Eric Lichtblau’s News Analysis, “Surviving the Nazis, Only to be Jailed by America” (Sunday Review, Feb. 7, 2015) provides, unfortunately, a distorted, confusing, and only very partial account of an important story that remains – despite numerous comprehensive historical studies – too little known and understood: the postwar experience of Jewish Displaced Persons in Allied occupied Europe between 1945 and 1949. Earl Harrison’s August 1945 Report to President Truman did indeed contain the oft-cited hyperbolic, deliberately sensational statement about American victors “treating the Jews as the Nazis treated them except [sic] that we do not exterminate them.” More importantly, however, it insisted, in dramatic contrast to general Allied policy, that since Jews had experienced a “more barbaric persecution” than other initially more numerous non-Jewish DPs they had become “ as they themselves argued, "a separate group with greater needs.” Harrison thereby set the groundwork for the rapid establishment of separate all-Jewish DP camps where the quite remarkable efforts of U.S. Military Government (without Patton who had been removed from his command by Eisenhower and was killed in an automobile accident already in December 1945), the United Nations Relief and Rehabilitation Administration (UNRRA), Jewish relief organizations (especially the American Jewish Joint Distribution Committee), and not least, the DPs themselves, supported a vibrant social, cultural, and political life, marked by Zionist activism and the formation of new families.
These c. 250,000 Jewish DPs did not, alas, comprise “hundreds of thousands of Holocaust survivors discovered barely alive in the Nazi camps” but rather a diverse “surviving remnant” of East European Jewry: only some 60,000 Jews who had survived liberation on German soil as well as former partisans, hidden Jews, and – the largest and least recognized group – Polish Jews who had managed to survive in the Soviet Union, were repatriated to Poland, and then fled again to the American zone of Germany, where US policy, initiated by Harrison and supported by Truman assured them a temporary safe if frustrating transitional haven in which to begin new lives. This is a complicated story, not easily captured in a brief dramatic news piece but survivors, their families, and all Americans concerned with the treatment of refugees deserve fuller more accurate reporting than this ill-informed article.
Professor of History, Cooper Union; currently Fellow, Davis Center for Historical Studies, Princeton University. Author of Jews, Germans, and Allies: Close Encounters in Occupied Germany (Princeton University Press, 2007)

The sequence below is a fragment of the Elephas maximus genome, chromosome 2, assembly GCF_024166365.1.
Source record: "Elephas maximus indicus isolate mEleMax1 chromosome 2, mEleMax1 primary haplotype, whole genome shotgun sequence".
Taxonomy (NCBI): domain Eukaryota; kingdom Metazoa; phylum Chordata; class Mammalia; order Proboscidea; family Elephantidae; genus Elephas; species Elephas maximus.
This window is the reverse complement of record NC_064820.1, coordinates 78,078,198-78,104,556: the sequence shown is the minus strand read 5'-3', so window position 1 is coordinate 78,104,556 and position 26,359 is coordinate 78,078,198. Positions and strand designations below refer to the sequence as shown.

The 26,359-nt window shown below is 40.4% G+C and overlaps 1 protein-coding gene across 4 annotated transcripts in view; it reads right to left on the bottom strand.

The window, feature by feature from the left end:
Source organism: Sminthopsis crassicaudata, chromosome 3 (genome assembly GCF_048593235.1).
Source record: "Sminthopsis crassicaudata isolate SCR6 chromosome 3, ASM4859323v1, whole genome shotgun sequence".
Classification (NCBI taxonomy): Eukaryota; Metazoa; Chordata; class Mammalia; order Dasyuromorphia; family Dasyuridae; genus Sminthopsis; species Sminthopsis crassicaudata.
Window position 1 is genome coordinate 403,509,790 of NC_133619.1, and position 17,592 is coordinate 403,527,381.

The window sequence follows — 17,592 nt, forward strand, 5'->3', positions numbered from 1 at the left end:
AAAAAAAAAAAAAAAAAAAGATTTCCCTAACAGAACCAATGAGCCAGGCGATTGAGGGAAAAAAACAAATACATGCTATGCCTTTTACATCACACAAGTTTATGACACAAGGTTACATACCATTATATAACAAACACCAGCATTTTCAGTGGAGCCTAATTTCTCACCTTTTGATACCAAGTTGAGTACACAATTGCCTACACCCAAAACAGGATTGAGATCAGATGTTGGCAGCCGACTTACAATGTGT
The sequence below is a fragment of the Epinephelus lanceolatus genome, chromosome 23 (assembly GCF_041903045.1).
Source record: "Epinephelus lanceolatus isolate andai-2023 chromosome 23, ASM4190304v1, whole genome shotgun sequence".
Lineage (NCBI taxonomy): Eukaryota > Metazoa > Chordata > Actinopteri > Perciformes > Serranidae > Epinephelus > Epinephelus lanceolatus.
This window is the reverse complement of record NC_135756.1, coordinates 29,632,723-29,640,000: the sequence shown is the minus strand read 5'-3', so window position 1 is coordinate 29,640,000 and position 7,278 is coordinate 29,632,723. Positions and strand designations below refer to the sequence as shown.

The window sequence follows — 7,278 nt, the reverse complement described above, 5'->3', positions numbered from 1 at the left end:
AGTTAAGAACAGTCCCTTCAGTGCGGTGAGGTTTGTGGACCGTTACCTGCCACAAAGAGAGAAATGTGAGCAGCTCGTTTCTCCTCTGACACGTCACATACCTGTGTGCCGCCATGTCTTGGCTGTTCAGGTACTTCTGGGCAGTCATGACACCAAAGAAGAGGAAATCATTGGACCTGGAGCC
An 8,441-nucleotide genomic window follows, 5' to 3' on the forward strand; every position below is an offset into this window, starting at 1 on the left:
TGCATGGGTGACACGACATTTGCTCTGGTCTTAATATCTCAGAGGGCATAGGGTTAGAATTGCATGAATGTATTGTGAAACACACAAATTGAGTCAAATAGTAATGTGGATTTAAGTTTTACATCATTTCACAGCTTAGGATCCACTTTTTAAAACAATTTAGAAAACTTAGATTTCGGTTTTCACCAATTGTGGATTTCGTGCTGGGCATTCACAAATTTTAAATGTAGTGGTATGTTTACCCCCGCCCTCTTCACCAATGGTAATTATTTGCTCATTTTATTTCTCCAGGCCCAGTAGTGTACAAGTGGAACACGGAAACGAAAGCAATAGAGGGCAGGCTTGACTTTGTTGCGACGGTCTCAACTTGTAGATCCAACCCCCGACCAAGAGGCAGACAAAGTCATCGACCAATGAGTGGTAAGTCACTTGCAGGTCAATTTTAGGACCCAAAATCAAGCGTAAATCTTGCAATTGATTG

I would also add to Harold Marcuse’s post that this NYT article -- with its inevitable photo of the striped pajama Buchenwald survivors -- demonstrates once again that there are at least two major historical confusions that are continually rehearsed and need clarification:
1). There is a huge difference between US immigration policy, which was indeed restrictive and in effect discriminated against Jews, and US policy toward Jewish DPs in Germany, which was actually, after the very first chaotic months, remarkably supportive, especially in its willingness to accept "infiltrees" from Eastern Europe, enable semi-autonomous internal self-government, and cooperate with Zionist activists. The latter of course fit all too well with the other piece, namely the restrictive immigration policy, because support for emigration to Palestine obviously took the pressure off demands for opening the doors to the United States.
2) The incredibly misinformed reference in the article to "hundreds of thousands of Holocaust survivors" who were liberated "barely alive" by the Americans and the link to the photo once again demonstrates the continuing confusion about who the "survivors" actually were (a confusion that remains inscribed in virtually all public memory and commemoration of “survivors”): that only a very small minority (as I try to point out quickly in the letter) of the Jewish DPs were "direct" survivors while by 1946/47 as the numbers did approach "hundreds of thousands," most were Polish Jews who had been repatriated to Poland from their harsh but life-saving exile in the Soviet Union and then, confronted with the "vast graveyard" of post-Holocaust Poland, Sovietization, and violent antisemitism, fled again, to the American zone of occupied Germany where they became the "DPs" referenced in the article.